After watching Stargazing Live - it is understandable given the adventures of Tim Peak, but not enough stars, too much hardware - I was inspired to have a little look for Comet Catilina, traversing space near Alkaid, the end star of the "Plough" part of Ursa Major.
It's been far too long since I've tried any astronomical observing with my binoculars, and was thus stricken with tremoring goggle eyes that got tired really really quickly, and also a degree of unsteadiness that made the simple task of focussing on a star and holding it vaguely near the centre of the field of view absolutely impossible.
Throw in subzero temperatures, and the realisation I had to be up for work in the morning, and it was an comet hunt under pressure.
I warmed up by having a quick scoot round Orion and Auriga, picking out old friends like the Great Nebula in Orion and the three Messier star clusters to be found in Auriga, before I headed to the other end of the drive in an optimum position to be drowned out by streetlamps and Polish bedroom illumination as little as possible.
So, my immediate sweeps around the tail of the Great Bear revealed nothing but faint stars and a slightly hazy darkness. But I persisted, and eventually found a fuzzy glow near a triangle of dim stars. "Huzzah!" I thought, until I realised that my 10x50s were still a fraction out of focus. A twiddle or two revealed a perfectly ordinary star.
Then I scanned a little further afield, and yes, there it really really was! A small fuzzy ball of coma with no tail visible. Well, it at magnitude 7 it was hardly ever going to be another Hale-Bopp. I went to bed thrilled with my discovery, only to realise on consulting a star map that I'd actually been looking at the galaxy Messier 101.
The comet was actually much closer to Alkaid, where I'd already looked. I'm mystified as to how I could have spotted the galaxy and not the comet, only that it was slightly higher in the midnight sky and thus perhaps above the haze line.
If I get clear skies away from a moon, I will try again in the next couple of nights.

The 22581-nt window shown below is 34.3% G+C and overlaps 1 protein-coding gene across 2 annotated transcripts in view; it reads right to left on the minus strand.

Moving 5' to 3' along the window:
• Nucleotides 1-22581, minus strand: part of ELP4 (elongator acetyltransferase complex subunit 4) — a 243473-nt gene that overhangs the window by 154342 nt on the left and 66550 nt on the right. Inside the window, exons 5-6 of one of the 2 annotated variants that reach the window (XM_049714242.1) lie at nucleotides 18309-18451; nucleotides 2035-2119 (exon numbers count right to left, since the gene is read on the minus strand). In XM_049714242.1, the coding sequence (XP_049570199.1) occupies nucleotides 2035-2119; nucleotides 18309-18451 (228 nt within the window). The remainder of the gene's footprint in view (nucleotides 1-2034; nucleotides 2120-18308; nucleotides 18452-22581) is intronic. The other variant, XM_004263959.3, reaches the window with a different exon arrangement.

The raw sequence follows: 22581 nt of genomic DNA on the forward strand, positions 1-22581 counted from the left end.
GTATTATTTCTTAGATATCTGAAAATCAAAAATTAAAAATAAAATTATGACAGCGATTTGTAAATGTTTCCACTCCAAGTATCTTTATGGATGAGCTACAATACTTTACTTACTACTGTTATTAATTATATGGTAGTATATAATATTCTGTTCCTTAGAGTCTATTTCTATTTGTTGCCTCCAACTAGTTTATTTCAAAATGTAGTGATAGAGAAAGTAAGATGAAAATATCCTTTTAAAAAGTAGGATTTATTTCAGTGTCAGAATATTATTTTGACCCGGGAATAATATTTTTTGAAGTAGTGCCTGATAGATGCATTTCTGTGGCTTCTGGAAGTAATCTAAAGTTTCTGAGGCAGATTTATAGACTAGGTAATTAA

Really must get back in astro practice!
All text copyright CreamCrackeredNature 16.01.16
Not much star gazing going onto night as it's full of snow !ReplyDelete
Kind of waiting on it here, it may just slip by us.ReplyDelete
Si, my son's three children bought him a good telescope for his fiftieth birthday and as we live near, just occasionally we go round to have a look at something special. But no way am I standing out in this cold, clear skies or not. Brave you is all I can say.ReplyDelete
Good Luck with the comet hunting - snow/rain/cloudy skies here last night!ReplyDelete
I would love to do a bit of stargazing but I'm useless at picking anything out, they all look the same to me. The only one I recognise is Orion. Stood gazing at the sky for the space station the other night and didn't even manage to spot that.ReplyDelete
I'd love to star gaze too but it's just too cold here at the moment.ReplyDelete
Cold nights are the best, alas. Wrap up very very warm this time of year, gloves and hats essential.ReplyDelete
I remember Hale-bopp for a very special reason Simon, my mum was visiting us and I got her outside in the dark and cold to see it..something she would never have done otherwise. Me, mum and hubby all together-it was and still is a great memory. As for catilina, I couldn't quite work it out and the bins weren't good enough!ReplyDelete